Six months ago, I was wondering if we were going to survive the storms that continually poured on our business. If there was anything unfortunate that could happen to us, Murphy’s Law it was. We were weathering the repeated crash into the rocks.
Slowly, we started to find steady water. It was much-needed relief from the constant crashing.
It didn’t take long for the skies to look uncertain again. But, this time in a different way. I had to prepare to navigate another type of wave. The wave of too much, all at once.
Why the chaos?
It’s busier than usual for several reasons. To give you an idea of the wave we’re currently experiencing…
- We are waist-deep in promotions for an annual client event happening early next month.
- We just started managing social media for a new local client, which includes six social media channels!
- Next week, we’ll enter a new season of a reality TV show in which we manage the social media content and fan engagement.
- I’m tackling FOUR side projects — two are major and two are timely. All must be ‘me’ at the helm, as we do not yet have a process in place for isolated project work.
- We just hired a new team member and promoted another.
- We’ve committed to blogging not once, but twice per week beginning October 1.
- Half of our clients are preparing their budgets for 2020, requiring us to prepare annual reports and projections for the new year.
Many say, ‘these are all good problems to have!’
Am I grateful? Absolutely! But, I find ‘good’ to be relative. Truthfully, I prefer to use the adjective in more of a balanced sense. It’s good that I’m achieving my business goals. But, it’s not good that I’m going crazy!
Why the heck can’t it just be a steady stream?
After 10 years in business, you would think I would know better! There is no such thing as a steady stream.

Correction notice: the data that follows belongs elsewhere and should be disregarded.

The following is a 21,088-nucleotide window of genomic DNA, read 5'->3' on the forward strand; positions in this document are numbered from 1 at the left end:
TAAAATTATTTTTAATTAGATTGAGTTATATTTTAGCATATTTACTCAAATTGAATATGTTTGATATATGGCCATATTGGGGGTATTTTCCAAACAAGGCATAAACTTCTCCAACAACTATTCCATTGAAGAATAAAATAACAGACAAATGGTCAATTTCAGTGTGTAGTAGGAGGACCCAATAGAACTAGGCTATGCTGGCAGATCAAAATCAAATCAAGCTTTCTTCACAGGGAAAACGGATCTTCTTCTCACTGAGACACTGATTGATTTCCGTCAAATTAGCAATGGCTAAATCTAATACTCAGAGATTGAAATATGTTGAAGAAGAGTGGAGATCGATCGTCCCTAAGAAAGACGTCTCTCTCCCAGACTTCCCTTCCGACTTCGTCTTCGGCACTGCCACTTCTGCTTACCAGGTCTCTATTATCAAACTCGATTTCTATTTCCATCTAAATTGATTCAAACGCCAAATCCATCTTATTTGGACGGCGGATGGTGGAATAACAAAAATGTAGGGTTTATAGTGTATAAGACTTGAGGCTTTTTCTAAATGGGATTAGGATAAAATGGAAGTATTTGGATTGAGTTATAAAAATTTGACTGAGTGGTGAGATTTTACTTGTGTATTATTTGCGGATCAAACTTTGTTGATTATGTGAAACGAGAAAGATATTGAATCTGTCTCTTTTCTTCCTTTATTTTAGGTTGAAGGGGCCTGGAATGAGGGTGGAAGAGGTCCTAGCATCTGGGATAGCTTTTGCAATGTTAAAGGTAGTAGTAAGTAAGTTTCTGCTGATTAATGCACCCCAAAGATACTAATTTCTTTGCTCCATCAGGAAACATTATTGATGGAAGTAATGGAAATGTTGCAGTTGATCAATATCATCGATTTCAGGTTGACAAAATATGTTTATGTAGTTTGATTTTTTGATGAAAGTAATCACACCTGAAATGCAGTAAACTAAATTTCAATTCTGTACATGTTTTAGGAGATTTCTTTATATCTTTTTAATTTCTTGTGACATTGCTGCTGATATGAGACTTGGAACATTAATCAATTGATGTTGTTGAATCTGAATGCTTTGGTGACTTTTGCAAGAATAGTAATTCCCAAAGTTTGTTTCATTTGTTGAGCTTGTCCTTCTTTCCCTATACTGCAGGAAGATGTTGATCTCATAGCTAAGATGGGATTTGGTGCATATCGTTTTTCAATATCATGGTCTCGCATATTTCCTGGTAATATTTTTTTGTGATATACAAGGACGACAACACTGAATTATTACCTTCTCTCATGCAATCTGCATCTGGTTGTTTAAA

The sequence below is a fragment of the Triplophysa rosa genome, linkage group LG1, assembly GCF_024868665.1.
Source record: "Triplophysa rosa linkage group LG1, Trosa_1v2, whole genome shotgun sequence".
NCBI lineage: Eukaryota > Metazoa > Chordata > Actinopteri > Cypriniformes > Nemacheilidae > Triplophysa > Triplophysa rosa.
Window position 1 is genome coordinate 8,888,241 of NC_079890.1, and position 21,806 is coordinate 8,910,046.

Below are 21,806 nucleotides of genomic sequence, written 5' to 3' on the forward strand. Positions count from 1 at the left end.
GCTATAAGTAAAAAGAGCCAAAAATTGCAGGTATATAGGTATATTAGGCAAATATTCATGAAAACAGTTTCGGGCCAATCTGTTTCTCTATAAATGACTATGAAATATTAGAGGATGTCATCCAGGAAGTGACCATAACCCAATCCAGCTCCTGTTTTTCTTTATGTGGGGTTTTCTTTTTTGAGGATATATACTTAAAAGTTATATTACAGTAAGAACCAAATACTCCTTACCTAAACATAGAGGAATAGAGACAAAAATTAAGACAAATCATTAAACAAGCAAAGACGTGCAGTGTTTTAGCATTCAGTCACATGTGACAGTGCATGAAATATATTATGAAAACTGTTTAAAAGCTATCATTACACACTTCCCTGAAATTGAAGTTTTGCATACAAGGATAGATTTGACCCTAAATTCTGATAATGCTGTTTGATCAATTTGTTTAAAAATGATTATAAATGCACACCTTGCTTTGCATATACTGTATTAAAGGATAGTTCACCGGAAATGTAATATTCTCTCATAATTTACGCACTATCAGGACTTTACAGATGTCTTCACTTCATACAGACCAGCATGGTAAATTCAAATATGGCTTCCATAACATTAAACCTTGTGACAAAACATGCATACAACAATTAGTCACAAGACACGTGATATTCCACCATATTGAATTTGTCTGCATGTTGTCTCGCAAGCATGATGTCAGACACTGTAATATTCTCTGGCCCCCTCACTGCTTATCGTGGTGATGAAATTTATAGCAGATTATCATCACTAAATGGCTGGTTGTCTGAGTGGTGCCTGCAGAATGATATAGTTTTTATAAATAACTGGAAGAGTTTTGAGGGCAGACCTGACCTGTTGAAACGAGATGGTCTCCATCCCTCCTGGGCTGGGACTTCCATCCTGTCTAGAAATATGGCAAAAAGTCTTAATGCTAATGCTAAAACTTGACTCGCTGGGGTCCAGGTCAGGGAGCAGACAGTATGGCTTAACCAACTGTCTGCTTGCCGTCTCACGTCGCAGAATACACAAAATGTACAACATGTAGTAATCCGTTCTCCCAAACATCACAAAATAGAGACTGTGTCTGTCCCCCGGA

This tumultuous ride is reality. It’s what I signed up for when I decided to run my own show, yet it doesn’t get any easier when the shit hits the fan.
How can we navigate these extremes? Is it possible to manage multiple priorities and stay sane? How can we weather the storm and still lead our teams?
I can cite a number of books that have helped me, truly. My friends, my team and my very understanding husband keep me from losing all sanity. And, my loyal friend, Pinot Grigio, is always there to lend a helping hand! 😉
Is it avoidable?
First, I have to share two disclaimers that can help prevent reaching a breaking point. A) Know when to say no! This is not easy and it takes practice. But, it’s so very necessary if we’re already spread thin. We are not limitless superhuman beings no matter how much we think we can do everything and be everywhere. B) Delegate everything possible. I recall a time when I would say things like, “it doesn’t take me that long” or “it’s simple, I can just handle it.” I was wrong. Handling 100 of those ‘simple things’ results in overwhelm. Whatever we can delegate, we should. No matter how simple.
What can be done to navigate the waves?
The best way for me to overcome the unsteady, sometimes unrelenting waters is nothing groundbreaking. But, it works for me and it might work for you, too.